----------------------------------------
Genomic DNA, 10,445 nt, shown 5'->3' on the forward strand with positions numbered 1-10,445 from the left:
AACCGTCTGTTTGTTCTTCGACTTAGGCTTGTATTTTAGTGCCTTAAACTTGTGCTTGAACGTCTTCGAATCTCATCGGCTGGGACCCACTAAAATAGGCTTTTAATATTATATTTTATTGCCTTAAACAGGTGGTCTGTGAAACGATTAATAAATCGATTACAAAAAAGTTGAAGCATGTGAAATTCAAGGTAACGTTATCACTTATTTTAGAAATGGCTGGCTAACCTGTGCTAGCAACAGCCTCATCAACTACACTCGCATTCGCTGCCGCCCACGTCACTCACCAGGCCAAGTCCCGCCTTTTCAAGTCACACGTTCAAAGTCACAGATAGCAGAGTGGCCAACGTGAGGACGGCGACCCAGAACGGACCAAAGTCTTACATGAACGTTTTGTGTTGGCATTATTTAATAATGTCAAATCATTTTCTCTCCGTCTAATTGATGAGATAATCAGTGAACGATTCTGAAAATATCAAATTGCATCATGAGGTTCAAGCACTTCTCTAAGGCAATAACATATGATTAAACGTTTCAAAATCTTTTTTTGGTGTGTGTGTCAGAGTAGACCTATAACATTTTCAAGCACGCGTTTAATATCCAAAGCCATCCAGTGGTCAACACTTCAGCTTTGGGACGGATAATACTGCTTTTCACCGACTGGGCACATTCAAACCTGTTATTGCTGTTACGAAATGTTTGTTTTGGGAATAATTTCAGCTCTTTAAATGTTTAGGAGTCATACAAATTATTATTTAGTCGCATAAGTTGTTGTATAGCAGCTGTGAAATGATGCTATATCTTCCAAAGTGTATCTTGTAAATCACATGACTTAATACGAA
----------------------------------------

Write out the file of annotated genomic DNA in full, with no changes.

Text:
Genomic DNA, 10,445 nt, shown 5'->3' on the forward strand with positions numbered 1-10,445 from the left:
AACCGTCTGTTTGTTCTTCGACTTAGGCTTGTATTTTAGTGCCTTAAACTTGTGCTTGAACGTCTTCGAATCTCATCGGCTGGGACCCACTAAAATAGGCTTTTAATATTATATTTTATTGCCTTAAACAGGTGGTCTGTGAAACGATTAATAAATCGATTACAAAAAAGTTGAAGCATGTGAAATTCAAGGTAACGTTATCACTTATTTTAGAAATGGCTGGCTAACCTGTGCTAGCAACAGCCTCATCAACTACACTCGCATTCGCTGCCGCCCACGTCACTCACCAGGCCAAGTCCCGCCTTTTCAAGTCACACGTTCAAAGTCACAGATAGCAGAGTGGCCAACGTGAGGACGGCGACCCAGAACGGACCAAAGTCTTACATGAACGTTTTGTGTTGGCATTATTTAATAATGTCAAATCATTTTCTCTCCGTCTAATTGATGAGATAATCAGTGAACGATTCTGAAAATATCAAATTGCATCATGAGGTTCAAGCACTTCTCTAAGGCAATAACATATGATTAAACGTTTCAAAATCTTTTTTTGGTGTGTGTGTCAGAGTAGACCTATAACATTTTCAAGCACGCGTTTAATATCCAAAGCCATCCAGTGGTCAACACTTCAGCTTTGGGACGGATAATACTGCTTTTCACCGACTGGGCACATTCAAACCTGTTATTGCTGTTACGAAATGTTTGTTTTGGGAATAATTTCAGCTCTTTAAATGTTTAGGAGTCATACAAATTATTATTTAGTCGCATAAGTTGTTGTATAGCAGCTGTGAAATGATGCTATATCTTCCAAAGTGTATCTTGTAAATCACATGACTTAATACGAA